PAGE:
Do we really want babies?
Ten days ago, I visited China and heard a shocking story from a local Korean. More Chinese men are bringing in young brides from Vietnam and the Philippines, and the women from these countries prefer China over Korea. Honestly, I never would have guessed that Korea would fall behind in the global marriage market.
The man added that China’s competitive edge is that the Chinese people are not as biased against foreigners as Koreans. Because China is composed of various ethnic groups, women from other countries experience less discrimination. They are also attracted by the fact that their children are less likely to be ostracized in China than in Korea. It is estimated that China’s demand for foreign brides numbers around 30 million, so if more Chinese men seek foreign brides, single Korean men in the provinces will have a harder time finding a wife.
“I am a 42-year-old farmer. My mother is in a nursing home, and my father suffers from a brain disease and cannot move around freely. I would like my bride to come to Korea as soon as possible, but she cannot enter because she hasn’t passed the Korean language test,” one Korean man lamented in a post on an online forum in April.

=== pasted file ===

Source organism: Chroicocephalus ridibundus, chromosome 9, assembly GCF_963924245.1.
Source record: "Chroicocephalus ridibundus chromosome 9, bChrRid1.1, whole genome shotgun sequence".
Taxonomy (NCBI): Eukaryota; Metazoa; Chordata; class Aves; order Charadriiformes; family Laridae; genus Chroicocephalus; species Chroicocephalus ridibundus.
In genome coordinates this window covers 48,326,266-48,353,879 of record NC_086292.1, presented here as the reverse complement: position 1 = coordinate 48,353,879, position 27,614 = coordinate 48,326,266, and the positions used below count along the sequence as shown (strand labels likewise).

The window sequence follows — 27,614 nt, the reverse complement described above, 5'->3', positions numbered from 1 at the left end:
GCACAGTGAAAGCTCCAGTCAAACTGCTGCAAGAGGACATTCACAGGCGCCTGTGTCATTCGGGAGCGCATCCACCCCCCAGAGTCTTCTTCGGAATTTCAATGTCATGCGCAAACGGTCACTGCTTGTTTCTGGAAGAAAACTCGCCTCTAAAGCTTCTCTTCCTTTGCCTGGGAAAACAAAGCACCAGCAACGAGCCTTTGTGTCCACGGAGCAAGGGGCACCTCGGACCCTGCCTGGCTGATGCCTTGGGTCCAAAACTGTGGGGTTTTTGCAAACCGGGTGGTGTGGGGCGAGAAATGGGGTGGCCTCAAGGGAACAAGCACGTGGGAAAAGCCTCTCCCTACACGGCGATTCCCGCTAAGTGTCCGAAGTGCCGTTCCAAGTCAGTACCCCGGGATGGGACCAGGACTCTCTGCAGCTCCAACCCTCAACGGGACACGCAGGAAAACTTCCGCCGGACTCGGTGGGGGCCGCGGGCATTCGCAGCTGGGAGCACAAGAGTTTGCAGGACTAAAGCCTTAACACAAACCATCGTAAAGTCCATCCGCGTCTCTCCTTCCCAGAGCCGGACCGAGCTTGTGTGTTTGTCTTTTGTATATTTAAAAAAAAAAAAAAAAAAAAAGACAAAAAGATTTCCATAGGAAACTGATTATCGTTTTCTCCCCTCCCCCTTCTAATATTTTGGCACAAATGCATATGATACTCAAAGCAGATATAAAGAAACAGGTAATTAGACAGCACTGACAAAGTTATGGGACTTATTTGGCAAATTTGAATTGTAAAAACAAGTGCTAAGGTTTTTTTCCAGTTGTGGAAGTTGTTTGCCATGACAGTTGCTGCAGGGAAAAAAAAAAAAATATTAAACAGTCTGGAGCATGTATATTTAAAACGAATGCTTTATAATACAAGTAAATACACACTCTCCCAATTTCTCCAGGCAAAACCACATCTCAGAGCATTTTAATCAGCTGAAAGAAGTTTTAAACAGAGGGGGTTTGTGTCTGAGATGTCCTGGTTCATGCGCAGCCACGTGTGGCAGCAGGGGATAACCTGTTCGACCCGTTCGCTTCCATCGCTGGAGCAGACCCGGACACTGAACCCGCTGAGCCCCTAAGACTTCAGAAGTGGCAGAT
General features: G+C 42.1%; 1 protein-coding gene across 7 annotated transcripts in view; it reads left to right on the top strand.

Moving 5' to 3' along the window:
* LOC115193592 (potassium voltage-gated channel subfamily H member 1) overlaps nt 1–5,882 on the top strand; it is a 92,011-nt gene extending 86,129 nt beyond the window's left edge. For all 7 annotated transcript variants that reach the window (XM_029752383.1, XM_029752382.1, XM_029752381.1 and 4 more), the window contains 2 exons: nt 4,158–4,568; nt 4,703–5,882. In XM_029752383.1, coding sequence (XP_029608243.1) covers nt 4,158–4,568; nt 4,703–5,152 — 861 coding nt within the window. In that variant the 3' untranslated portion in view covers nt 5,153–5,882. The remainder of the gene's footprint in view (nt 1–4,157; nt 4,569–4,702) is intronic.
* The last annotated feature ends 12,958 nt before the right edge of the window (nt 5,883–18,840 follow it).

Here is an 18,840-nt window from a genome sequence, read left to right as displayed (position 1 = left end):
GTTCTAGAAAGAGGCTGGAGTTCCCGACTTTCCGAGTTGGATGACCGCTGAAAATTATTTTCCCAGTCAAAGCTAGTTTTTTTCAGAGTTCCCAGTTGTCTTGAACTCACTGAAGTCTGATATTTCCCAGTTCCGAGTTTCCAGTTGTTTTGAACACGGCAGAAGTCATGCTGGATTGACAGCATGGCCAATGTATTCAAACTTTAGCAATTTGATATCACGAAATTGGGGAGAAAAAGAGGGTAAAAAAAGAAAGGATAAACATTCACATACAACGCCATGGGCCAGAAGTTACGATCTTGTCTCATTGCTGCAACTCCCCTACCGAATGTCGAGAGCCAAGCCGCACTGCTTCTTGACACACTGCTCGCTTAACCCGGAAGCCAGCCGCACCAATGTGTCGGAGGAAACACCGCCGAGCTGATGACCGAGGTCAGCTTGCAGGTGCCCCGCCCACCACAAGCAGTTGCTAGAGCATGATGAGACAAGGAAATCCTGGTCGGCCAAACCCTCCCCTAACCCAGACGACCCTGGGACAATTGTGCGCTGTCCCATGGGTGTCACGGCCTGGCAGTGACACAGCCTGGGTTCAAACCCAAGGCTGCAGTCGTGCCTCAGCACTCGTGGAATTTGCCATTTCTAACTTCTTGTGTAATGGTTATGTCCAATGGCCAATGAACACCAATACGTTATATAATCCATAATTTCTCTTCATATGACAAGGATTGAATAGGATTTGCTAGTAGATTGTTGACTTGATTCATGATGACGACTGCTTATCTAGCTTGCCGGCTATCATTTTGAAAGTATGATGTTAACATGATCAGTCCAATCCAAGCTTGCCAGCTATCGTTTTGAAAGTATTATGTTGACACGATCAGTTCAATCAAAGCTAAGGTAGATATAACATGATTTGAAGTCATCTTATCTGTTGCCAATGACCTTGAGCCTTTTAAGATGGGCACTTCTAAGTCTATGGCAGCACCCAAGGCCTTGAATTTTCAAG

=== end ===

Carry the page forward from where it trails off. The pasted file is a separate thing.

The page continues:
When a foreigner marries a Korean national, he or she must have a certificate of proficiency in Korean, level one or higher, or a document of completion from a basic Korean class at an education institute designated by the Korean government to enter the country. China has no such requirement.
Last week, the government announced a basic plan to deal with the low birth rate and an aging population. The aggregated birthrate goal is 1.5 by 2020.
Last year’s figure was 1.25, up from 1.16 in 2004. When the fertility rate rose by just 0.8 over a decade, the government aimed to triple growth in five years. Today, there are about 120 children per apartment complex with 100 women of childbearing age; the goal is to have 150 children in five years. Do the authors of this report really believe this is possible?
The 194-page report spares just one page on international marriage, which contains a plan to conduct a multicultural family survey in 2018 and reflect those results in national policy. It means the government would collect basic statistics by then. Do we really want a country with so many children? I cannot help but doubt this sincerity.
The author is the deputy national news editor
for the JoongAng Ilbo.
JoongAng Ilbo, Oct. 28, Page 35
by LEE SANG-EON